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Loss Prevention Works, LLC v. March Networks


November 21, 2011


The opinion of the court was delivered by: Denise Cote, District Judge:


On March 11, 2011, March Networks, Inc. ("MNI") and March Networks Corporation ("MNC") (collectively, "defendants") filed a motion (the "March 11 Motion") for attorneys' fees and sanctions pursuant to 28 U.S.C. § 1927 on the grounds that a complaint filed by Loss Prevention Works, LLC ("LPW") on February 7 was filed in "bad faith and for the purpose of unreasonably and vexatiously multiplying the proceedings between the parties." On April 1, defendants moved (the "April 1 Motion") pursuant to the parties' contract to recover the attorneys' fees and costs they incurred while defending against a separate complaint filed by LPW on October 5, 2010. For the reasons stated below, defendants' March 11 Motion is denied but its April 1 Motion is granted.


In December 2009, MNI sold its Data Investigation Services ("DI services") business line to LPW. This sale was accomplished through two transactions: (1) the December 21, 2009 Transaction Agreement ("the Transaction Agreement"); and, (2) the December 31, 2009 Teaming Agreement (the "Teaming Agreement"). The Transaction Agreement included a provision titled "Attorney's Fees," which provides, in relevant part:

In the event of any litigation or action to enforce the terms and conditions of this Agreement, the prevailing party shall be entitled to recover from the non-prevailing party all fees and costs of such enforcement, including without limitation, filing fees, arbitrator fees, mediator fees, attorneys and other legal fees and costs, consultant fees, and costs of collection. (Emphasis supplied.)*fn1

Additionally, as part of LPW's acquisition of the DI Services business, MNI gave LPW an exclusive license to use a software application called Extreme Loss Prevention (the "ELP Software"). The ELP Software is a program that analyzes point of sale ("POS") transaction data collected from retail store cash registers and identifies trends and patterns from this data to generate a report identifying suspicious transactions that might be indicative of employee theft or misconduct.

On October 5, 2010, LPW filed a complaint against defendants MNI and MNC*fn2 (the "First Action") and simultaneously sought a temporary restraining order. All of LPW's claims in the First Action stemmed from its allegation that MNI breached the Transaction and Teaming Agreements and unlawfully competed with LPW by upgrading its Retail Transaction Investigator ("RTI") software, thereby preventing LPW from entering into a contract with Dunkin Brands, Inc. for use of the ELP Software. Specifically, LPW brought six claims against MNI for: (1) breach of the Transaction Agreement; (2) breach of the Teaming Agreement; (3) breach of the implied covenant of good faith and fair dealing; (4) tortious interference with prospective business relations; (5) unfair competition; and, (6) permanent injunctive relief.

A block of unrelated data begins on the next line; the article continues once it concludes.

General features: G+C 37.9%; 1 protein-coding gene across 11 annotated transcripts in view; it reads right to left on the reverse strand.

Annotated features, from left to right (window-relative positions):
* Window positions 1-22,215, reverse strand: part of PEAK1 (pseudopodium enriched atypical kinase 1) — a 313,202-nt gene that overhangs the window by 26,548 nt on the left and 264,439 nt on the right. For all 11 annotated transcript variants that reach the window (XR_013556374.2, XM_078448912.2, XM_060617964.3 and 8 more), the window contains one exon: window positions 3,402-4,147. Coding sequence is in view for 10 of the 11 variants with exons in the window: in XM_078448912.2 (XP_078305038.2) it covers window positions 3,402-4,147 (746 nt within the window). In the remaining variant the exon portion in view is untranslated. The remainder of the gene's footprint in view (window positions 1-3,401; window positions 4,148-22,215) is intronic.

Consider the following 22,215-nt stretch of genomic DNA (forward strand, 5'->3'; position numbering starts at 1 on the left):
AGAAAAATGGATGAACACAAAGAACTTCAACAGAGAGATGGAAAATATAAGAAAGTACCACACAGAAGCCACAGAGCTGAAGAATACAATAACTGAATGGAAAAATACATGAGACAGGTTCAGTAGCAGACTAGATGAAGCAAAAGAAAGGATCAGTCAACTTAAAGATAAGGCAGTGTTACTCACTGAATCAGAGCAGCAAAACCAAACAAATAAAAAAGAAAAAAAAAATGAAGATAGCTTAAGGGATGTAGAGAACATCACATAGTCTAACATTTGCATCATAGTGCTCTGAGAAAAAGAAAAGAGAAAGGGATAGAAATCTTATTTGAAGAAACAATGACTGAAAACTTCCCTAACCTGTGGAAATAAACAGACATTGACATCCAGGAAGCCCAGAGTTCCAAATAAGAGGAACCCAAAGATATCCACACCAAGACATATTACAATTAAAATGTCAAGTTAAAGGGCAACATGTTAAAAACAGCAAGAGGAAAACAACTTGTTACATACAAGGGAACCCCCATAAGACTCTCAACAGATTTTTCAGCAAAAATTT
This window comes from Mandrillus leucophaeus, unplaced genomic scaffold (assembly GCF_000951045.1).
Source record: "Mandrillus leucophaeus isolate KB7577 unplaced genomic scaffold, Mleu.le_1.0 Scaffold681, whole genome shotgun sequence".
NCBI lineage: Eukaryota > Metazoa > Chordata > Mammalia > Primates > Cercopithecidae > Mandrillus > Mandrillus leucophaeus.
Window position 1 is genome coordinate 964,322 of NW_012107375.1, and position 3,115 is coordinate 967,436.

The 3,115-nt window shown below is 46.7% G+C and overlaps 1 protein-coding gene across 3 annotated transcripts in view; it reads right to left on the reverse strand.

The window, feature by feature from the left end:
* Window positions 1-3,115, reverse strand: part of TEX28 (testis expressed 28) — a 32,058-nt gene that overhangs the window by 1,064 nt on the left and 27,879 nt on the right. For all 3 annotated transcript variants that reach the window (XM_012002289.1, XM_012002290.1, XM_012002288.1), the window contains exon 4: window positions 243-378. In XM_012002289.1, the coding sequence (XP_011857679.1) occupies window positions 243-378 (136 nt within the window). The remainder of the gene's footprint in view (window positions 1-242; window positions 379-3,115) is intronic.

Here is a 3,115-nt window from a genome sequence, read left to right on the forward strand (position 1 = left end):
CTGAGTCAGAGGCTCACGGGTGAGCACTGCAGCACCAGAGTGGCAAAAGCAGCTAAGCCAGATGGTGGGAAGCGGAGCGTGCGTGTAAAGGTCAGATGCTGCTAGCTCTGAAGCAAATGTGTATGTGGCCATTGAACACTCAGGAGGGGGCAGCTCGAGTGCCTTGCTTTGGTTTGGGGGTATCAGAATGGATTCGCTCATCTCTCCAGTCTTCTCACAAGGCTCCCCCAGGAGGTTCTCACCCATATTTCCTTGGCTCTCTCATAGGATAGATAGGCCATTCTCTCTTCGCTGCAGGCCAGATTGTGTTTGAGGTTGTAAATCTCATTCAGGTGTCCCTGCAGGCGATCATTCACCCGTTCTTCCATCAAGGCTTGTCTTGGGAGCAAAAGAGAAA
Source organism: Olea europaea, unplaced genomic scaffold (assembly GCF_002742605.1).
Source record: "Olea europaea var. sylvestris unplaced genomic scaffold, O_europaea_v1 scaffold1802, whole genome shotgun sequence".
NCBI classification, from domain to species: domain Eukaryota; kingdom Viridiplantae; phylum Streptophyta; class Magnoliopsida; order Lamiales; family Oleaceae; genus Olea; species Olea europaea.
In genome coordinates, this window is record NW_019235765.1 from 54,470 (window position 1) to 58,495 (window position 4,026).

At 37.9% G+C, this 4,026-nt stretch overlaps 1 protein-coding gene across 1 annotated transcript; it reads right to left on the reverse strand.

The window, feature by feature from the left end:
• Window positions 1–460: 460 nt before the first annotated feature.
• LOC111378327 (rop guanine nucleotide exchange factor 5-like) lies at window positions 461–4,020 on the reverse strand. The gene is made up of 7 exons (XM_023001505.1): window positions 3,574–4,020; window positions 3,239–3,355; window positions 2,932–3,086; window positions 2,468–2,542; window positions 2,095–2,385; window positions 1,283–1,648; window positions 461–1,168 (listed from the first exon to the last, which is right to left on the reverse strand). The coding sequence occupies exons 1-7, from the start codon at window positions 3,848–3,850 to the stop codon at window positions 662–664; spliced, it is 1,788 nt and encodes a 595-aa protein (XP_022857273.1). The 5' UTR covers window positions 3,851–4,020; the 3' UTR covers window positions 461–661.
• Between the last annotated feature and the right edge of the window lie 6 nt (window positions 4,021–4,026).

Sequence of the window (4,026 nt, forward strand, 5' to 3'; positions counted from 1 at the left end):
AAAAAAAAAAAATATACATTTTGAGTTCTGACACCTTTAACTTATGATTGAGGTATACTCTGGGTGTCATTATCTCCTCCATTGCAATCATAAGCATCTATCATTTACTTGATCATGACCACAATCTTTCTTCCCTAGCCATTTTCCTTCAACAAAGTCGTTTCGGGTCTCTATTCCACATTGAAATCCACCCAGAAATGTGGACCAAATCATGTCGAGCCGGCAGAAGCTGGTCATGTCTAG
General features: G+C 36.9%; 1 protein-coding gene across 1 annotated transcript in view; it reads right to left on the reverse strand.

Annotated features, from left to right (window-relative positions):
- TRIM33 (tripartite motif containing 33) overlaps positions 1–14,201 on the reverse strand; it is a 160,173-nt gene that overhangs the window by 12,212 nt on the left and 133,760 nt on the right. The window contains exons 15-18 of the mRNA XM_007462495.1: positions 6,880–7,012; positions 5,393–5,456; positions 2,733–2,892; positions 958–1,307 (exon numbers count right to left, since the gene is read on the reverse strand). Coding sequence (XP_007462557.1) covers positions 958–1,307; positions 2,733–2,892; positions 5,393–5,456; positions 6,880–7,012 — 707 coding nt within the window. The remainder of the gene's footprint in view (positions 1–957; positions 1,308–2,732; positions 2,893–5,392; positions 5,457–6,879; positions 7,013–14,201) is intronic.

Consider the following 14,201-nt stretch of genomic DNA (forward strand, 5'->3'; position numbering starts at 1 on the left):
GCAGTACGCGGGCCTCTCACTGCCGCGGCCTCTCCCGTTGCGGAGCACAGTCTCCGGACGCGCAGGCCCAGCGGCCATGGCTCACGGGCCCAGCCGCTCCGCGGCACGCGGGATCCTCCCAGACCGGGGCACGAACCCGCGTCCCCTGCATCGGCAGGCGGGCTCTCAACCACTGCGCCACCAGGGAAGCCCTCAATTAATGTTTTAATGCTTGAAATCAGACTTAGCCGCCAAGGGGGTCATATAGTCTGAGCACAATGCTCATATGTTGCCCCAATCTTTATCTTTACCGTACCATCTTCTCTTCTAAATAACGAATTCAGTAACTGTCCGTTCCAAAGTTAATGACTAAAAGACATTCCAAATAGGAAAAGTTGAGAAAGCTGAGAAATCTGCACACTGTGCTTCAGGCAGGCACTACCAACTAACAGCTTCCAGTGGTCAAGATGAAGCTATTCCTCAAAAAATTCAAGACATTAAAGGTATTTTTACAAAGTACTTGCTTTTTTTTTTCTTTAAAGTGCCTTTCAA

Rather than acting on LPW's application for a TRO, with the consent of the parties, the Court treated LPW's request as a motion for a preliminary injunction and the parties were instructed to propose a schedule for expedited discovery and a preliminary injunction hearing. Pursuant to an Order entered on October 19, discovery was to close on October 29 and a hearing would be held on November 15. On October 21, however, LPW requested that discovery be extended. This would have required an adjournment of the preliminary injunction hearing. MNI opposed that request. In an October 25 conference call, LPW withdrew its motion for a preliminary injunction in exchange for MNI's consent to an expedited trial on the merits. By Order dated November 12, discovery was set to end on January 26, 2011, and the trial to begin on February 14.

On February 1, 2011, a week before the final pretrial conference for the First Action was scheduled to take place, LPW filed a letter application for an extension of discovery to investigate a second MNI product, VideoSphere, which it alleged also competed with ELP. At a conference convened on February 3, the Court first held that the allegations in the First Action were limited to the RTI product. Second, absent the consent of the defendants, the Court exercised its discretion to preclude LPW from amending its complaint or extending discovery to advance an argument that the Court found would "transform the case." In so ruling, the Court acknowledged that plaintiff could file a separate lawsuit theoretically, if they have Rule 11 ability to do so, and so the defendants might face a second piece of litigation. I don't know if they will or won't. And it may be in their interest not to.

In response, defense counsel indicated that he was so "absolutely desirous of moving forward on the existing schedule" for the First Action that he and his clients were "willing to take the risk that another lawsuit will be brought."

On February 7, just days before the trial of the First Action was set to begin, LPW filed a second complaint, restating the claims asserted in the First Action but adding a claim for "unjust enrichment" (the "Second Action"). The Second Action differed from the First Action in one material respect. Whereas the First Action alleged that MNI's modifications to the RTI software violated its obligations to LPW, the Second Action contended that MNI's VideoSphere portfolio of products breached these same commitments. LPW also brought a motion to consolidate the two related actions. Citing the reasons given on-the-record at the February 3 conference, the Court denied the motion to consolidate at the Final Pre-Trial Conference for the First Action, held on February 8.

The jury trial of the First Action took place between February 16 and March 1, 2011. On February 24, at the close of LPW's case in chief, the Court granted MNI's motion for a directed verdict and dismissed LPW's claim for breach of the implied covenant of good faith and fair dealing, and LPW voluntarily withdrew its claims against MNI for tortious interference with prospective business relations and unfair competition. On March 1, the jury returned a verdict in favor of LPW on its two breach of contract claims in the amount of $5.8 million. The Court, however, granted MNI's request for a directed verdict. The Court set a schedule for the filing of post-trial motions, but the only motions filed were the instant motions for an award of attorneys' fees and a motion to extend the time to appeal.